Signing up with The LAMP gives teachers access to free online lesson plans and curricula. Teachers can use MediaBreaker/Studios to teach kids how to challenge gender representations in advertising and music videos, examine news media as propaganda, or make book reports by critiquing movie adaptations. Students can discuss what media literacy is and what being a responsible consumer of media means to them. Lessons can center on what counts as media, who makes media, and who pays for media. Discussions can also focus on how media conveys its messages, how these messages are framed, and how media normalizes attitudes and behavior.
Consider weaving "critical media breaks" into the course of a semester or school year; students reflect on current media they're consuming. For instance, students can explore gender and racial stereotypes in music videos or commercials they've seen recently. Afterward, students can create scripts and storyboards of their to-be video critiques of their chosen clips prior to making their videos. Once videos are submitted to the teacher, teachers can do their own reviewing and encourage workshopping.
Given that students will be remixing videos, there's also an excellent opportunity to dig into a discussion about responsible use and repurposing of media. Teachers might particularly be interested in the "Copy Paste Culture" unit of Common Sense's Digital Bytes program.Continue reading Show less
MediaBreaker/Studios is a free, online tool that gets students to critically remix YouTube videos. Using deturl.com, kids can import YouTube videos into the MediaBreaker/Studios online video editor. They can then add a new title, text, audio, clips, images, and effects to add critical context to the video. For instance, students can challenge, critique, and point out unfair social representations of gender, race, sexuality, and/or class. The goal is to remix media into media "breaks" that call out misrepresentations and subtext, question sources of information in our media, or deconstruct narratives in music videos and commercials. Kids can "kudo" other kids' work, and teachers and educators can moderate from within their own "studios" of custom libraries of videos. MediaBreaker/Studios provides lessons and guides on "fair use," "proper use," and "critical commentary," as well as offering plenty of "inspirational videos" to prompt creativity. Kids will need their names and email addresses but nothing else to post and share their work.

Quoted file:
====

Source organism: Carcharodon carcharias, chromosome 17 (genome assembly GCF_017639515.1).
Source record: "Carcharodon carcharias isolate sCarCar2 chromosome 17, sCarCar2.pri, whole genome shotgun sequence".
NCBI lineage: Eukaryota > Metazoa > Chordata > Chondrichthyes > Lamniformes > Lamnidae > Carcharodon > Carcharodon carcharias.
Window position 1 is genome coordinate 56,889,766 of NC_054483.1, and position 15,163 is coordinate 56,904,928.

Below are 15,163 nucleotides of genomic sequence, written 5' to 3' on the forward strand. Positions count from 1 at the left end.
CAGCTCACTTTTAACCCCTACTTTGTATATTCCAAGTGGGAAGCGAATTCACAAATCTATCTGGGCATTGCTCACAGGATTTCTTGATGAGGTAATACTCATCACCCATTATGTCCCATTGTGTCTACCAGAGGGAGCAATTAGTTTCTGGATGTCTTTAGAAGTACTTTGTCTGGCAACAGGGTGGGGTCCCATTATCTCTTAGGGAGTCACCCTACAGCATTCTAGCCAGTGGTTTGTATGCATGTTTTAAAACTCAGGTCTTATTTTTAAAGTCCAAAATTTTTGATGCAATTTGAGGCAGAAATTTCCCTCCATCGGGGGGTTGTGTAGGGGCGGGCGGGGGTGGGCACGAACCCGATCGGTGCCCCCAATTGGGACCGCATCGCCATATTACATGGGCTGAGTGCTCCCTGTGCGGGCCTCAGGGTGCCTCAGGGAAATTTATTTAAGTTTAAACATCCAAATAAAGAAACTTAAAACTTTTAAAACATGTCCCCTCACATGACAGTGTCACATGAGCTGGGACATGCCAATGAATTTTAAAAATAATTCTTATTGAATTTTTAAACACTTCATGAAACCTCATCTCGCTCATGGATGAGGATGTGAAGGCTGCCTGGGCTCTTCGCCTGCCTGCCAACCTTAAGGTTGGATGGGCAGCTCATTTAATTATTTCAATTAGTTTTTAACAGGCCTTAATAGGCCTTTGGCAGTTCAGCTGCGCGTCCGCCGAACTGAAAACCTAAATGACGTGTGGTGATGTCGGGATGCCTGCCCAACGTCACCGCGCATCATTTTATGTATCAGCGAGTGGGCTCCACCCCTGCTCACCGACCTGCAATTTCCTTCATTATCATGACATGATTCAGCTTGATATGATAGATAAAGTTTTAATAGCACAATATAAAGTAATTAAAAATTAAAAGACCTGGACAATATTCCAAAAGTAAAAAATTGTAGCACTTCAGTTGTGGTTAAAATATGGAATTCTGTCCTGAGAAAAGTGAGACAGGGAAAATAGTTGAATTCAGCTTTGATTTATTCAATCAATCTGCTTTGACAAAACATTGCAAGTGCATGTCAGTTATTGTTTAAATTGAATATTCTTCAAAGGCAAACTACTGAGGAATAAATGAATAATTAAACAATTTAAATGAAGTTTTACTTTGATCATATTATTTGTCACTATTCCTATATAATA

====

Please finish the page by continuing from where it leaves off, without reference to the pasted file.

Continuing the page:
MediaBreaker/Studios is not the most full-featured online video editor, but it doesn't need to be. Specifically developed for educational purposes (especially after-school programs) but usable by anyone, MediaBreaker/Studios allows for quick video and audio editing, adding, cutting, titling, transitioning, captioning, and composing. It's free and inviting, and kids and teachers alike will quickly master the basic functions and enjoy playing around with fonts or fun sound effects. Kids will learn the importance of using copyrighted work only in transformative ways and how to be critical and not only observational as well as how not to disparage products. The LAMP has other integrated initiatives, too, that further help kids learn about media literacy and responsible media consumption.
Still, MediaBreaker/Studios offers some serious challenges for classroom teachers. First, since it relies on YouTube, it may be impossible for teachers to implement due to school firewalls. Second, deturl.com, which is used to rip the videos from YouTube so students can create their remixes, may also be blocked. It's also not affiliated with MediaBreak, and there are no guarantees as to the legality. Though MediaBreaker/Studios and the LAMP make the argument that ripping these videos falls under fair use, teachers should be aware of the risks and take the opportunity to host a discussion with students about fair-use laws. Third, teachers should be aware that though students retain rights over their remixed videos, the LAMP grants itself license to use the videos however it sees fit.